Today, we’re in Ashdod, Israel, visiting Aleph Farms, a biotech that’s making cultured meat grown in a 3D environment that resembles the texture of natural meat.
Mission: Founded in 2017, Aleph Farms uses cell samples taken from living cattle to create cultured meat. The cells are then grown in a 3D environment, which can help recreate the structure of natural meat, without genetic modifications or the use of antibiotics. By using four different cell types — support, fat, blood vessel and muscle cells — the company can recreate vascular and connective tissue in order to produce cultured meat that resembles the texture of natural beef.
What we think: Cultured meat promises to help us address many environmental and health problems, such as overuse of antibiotics, greenhouse gas emissions, and feeding a rapidly growing world population. While the first cultured burger cost €277,000 ($325,000) to make in 2013, Mark Post, who developed the first cultured burger, estimates the price of producing lab-beef to now be around €68 ($80) per kg or roughly €9 ($11) per burger.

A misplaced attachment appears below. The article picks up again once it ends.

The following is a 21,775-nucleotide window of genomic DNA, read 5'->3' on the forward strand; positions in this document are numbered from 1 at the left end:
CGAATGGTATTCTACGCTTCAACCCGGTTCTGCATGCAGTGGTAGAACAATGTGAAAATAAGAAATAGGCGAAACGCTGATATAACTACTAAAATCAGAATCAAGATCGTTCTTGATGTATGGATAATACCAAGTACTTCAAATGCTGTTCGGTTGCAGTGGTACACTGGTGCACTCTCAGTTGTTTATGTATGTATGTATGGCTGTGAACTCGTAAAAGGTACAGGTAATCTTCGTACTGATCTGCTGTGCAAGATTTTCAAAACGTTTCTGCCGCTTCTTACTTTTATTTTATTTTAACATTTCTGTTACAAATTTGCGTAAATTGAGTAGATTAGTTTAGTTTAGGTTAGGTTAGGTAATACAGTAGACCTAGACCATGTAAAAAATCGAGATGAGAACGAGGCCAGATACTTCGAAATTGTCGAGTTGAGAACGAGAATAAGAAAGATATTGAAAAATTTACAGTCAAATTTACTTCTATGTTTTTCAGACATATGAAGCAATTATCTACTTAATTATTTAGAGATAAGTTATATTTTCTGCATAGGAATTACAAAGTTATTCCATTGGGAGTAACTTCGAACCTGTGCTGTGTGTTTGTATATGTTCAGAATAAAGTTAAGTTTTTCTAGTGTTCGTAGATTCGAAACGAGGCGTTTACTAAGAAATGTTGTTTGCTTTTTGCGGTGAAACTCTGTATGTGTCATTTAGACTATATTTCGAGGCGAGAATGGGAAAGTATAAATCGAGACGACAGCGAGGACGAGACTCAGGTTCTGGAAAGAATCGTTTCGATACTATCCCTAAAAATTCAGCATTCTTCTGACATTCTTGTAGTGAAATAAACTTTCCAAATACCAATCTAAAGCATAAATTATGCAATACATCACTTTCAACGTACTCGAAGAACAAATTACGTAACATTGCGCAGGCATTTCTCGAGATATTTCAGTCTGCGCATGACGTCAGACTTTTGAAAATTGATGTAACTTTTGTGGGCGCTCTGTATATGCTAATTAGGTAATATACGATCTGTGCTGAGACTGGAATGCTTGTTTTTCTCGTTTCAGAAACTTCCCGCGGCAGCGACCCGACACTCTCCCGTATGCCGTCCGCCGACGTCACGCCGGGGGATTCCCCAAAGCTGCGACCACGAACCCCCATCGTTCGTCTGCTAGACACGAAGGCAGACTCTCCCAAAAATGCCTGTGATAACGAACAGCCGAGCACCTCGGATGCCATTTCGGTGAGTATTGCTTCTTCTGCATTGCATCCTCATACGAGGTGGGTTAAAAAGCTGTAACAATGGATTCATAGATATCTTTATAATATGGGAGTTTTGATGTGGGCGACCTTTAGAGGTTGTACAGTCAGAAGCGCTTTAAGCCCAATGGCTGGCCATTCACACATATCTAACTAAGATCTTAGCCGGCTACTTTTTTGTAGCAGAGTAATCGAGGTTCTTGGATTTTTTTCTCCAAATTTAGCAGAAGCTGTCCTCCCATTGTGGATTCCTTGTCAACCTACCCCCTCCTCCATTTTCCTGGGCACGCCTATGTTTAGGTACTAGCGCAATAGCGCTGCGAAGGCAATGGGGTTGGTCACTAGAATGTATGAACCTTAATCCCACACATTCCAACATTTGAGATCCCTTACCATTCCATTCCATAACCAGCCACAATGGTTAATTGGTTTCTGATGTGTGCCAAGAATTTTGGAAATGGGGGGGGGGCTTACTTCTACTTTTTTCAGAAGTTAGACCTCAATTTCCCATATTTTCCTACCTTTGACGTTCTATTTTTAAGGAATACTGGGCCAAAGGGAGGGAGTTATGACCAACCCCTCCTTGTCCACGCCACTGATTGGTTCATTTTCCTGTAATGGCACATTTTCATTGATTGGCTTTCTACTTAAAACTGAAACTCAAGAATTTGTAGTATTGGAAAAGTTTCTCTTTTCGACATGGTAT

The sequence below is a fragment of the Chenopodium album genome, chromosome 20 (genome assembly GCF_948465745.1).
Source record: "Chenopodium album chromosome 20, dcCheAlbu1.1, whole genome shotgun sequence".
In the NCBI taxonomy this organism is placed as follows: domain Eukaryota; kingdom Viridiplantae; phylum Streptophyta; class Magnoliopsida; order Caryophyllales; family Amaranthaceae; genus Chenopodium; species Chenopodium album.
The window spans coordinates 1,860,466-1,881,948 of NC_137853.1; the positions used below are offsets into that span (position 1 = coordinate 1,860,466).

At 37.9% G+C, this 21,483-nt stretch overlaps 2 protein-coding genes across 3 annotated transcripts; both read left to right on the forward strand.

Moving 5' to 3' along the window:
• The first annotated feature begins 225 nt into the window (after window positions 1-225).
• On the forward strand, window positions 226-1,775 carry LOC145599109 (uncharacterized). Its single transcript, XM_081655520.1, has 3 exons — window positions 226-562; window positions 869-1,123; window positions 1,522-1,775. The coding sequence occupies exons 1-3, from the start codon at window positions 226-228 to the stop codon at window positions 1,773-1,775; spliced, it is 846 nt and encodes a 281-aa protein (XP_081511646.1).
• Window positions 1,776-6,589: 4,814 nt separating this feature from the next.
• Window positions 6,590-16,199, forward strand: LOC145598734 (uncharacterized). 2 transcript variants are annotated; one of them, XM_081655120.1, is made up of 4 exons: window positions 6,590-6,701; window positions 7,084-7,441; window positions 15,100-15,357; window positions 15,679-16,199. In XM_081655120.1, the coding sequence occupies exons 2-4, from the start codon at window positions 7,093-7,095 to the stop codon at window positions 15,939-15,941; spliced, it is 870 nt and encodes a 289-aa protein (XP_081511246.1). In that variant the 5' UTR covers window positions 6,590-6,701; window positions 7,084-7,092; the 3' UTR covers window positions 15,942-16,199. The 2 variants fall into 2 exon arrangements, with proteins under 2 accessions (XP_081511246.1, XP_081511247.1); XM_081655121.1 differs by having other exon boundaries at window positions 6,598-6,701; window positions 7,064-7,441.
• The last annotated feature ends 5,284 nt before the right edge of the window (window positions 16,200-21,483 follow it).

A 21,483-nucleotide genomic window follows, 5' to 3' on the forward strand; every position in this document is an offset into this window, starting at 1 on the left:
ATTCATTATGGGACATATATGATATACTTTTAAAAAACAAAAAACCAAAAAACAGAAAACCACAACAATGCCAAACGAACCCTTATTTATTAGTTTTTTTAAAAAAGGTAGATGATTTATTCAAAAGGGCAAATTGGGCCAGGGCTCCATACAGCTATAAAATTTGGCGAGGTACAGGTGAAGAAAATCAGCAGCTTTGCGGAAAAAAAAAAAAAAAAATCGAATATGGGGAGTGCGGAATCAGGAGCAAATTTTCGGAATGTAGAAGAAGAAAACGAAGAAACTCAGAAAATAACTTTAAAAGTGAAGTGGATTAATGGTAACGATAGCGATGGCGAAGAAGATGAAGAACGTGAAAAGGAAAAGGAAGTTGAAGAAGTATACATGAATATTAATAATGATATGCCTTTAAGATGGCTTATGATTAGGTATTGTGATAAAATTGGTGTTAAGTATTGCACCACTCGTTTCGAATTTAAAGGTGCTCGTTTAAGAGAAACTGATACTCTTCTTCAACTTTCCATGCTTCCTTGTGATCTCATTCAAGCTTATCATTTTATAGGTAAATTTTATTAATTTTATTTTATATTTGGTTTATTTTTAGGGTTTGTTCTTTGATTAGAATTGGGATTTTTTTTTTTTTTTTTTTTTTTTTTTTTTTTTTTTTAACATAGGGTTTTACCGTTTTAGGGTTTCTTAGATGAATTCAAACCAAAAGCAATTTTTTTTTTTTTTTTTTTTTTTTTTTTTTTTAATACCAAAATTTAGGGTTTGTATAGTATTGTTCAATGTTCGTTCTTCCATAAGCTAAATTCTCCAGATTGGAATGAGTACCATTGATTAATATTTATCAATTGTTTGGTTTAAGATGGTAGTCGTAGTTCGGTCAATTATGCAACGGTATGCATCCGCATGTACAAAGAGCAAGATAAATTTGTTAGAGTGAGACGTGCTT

Even though the technology is rapidly becoming more affordable, growing cultured meat with the same texture and taste of natural meat is still a major challenge. Aleph Farms is not alone in trying to make cultured meat more appealing to consumers. For example, Mosa Meat, the company behind the first cultured burger, is using stem cells to generate the different cell types in meat tissue.
Companies making cultured meat argue the technology uses less water and land than factory farms, and eliminates the need for animal feed and slaughter. However, the technology is still young. It remains to be seen whether the technology will in fact more become more cost-effective than its natural counterpart.
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